2

If I have a bitboard (e.g. for knight squares he can move to) like this:

00000000
00000000
00000000
00000000
00000000
01000000
00100000
N0000000

How can I "convert" it into a move or "apply" that move?

1 Answer 1

2

There are actually two questions in your post

  • How to convert Attacks in Bitboards to a list of moves?

  • How to represent those moves?


  • How to represent those moves?

This question has been discussed here and here thoroughly. But to provide some context to the readers of this post, a very simple way to do this can be to use a class / struct to represent a move

  • From ( where the moving piece was )
  • To ( where the moving piece will be )
  • Special Move Flag ( whether the move was a special move, i.e enpassant, casting, promotion)
  • Promoted Piece ( if the move was a promotion move, what piece did it promote to )

You can also have extra attributes such as captured piece, type of castle etc. But that information can also be deduced using the From and To squares.

So considering the above, we can represent the move as follows

struct Move {
    char from; 
    char to;   
    char spMoveFlag;
    char promotedPiece;
};

However, a lot of chess engines, including mine use another method that can compress the move into just 16 bits. Read more about that here.

Once we know what a move is, we can answer the next question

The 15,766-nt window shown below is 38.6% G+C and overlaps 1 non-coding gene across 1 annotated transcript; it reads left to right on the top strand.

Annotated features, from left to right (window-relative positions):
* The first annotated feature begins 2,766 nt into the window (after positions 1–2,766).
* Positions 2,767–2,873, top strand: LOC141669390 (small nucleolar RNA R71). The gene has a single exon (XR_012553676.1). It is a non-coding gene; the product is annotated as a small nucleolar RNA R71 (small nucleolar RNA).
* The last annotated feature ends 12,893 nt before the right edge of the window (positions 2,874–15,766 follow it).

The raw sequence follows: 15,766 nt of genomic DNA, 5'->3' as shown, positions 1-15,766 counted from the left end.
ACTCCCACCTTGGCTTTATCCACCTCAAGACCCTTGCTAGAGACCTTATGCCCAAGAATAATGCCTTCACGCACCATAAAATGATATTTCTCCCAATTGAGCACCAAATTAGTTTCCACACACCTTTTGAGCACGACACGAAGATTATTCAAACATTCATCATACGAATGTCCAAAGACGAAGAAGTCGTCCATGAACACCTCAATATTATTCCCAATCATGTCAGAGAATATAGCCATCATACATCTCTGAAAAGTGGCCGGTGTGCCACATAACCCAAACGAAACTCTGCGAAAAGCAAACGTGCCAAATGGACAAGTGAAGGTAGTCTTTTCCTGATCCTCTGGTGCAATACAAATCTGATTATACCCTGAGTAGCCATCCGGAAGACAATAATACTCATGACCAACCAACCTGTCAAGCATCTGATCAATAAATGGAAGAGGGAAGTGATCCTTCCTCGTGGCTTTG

• How to convert Attacks in Bitboards to a list of moves?

Let's consider that we have a knight on the square d4. We also have a function that returns the attacks of a knight given the square.

. . . . . . . . 
. . . . . . . . 
. . 1 . 1 . . . 
. 1 . . . 1 . . 
. . . n . . . .   =  knightattacks(SQ_D4)
. 1 . . . 1 . . 
. . 1 . 1 . . . 
. . . . . . . . 

So let's store this inside a variable knightAttacks

uint64_t knightAttacks = getKnightAttacksBB(SQ_D4);

If you notice carefully we already have 1 of the 4 attributes we need to represent the move, which is the From square - D4. Now all we need to do is somehow get the To square to complete this since a knight cannot perform any kind of special moves.

A very common method is to pop the least significant bit until your knightAttacks is left with nothing i.e 0.

0000011100001000 
            ^
            Least significant bit (lsb)

You can follow the link I provided to know how you can perform this, or there is a chance that your compiler might already provide you with it.

You simply need to create a function that clears the lsb of a bitboard and returns its index. Let's call it poplsb().

Altogether, your code can look like this

int from = SQ_D4;
uint16_t knightAttacks = getknightAttacks(from);

while (knightAttacks)  {
     int to = poplsb(knightAttacks);
     MyMoveList.Add( NewMove(from, to, 0, 0) ); // The last two 0's denote that there is no special move
}

This works because each time you pop the lsb, a bit gets cleared until the number is == 0. That's when the loop stops and you have a perfectly good list of moves. The same idea applies to any kind of moves you have created using Bitboards.

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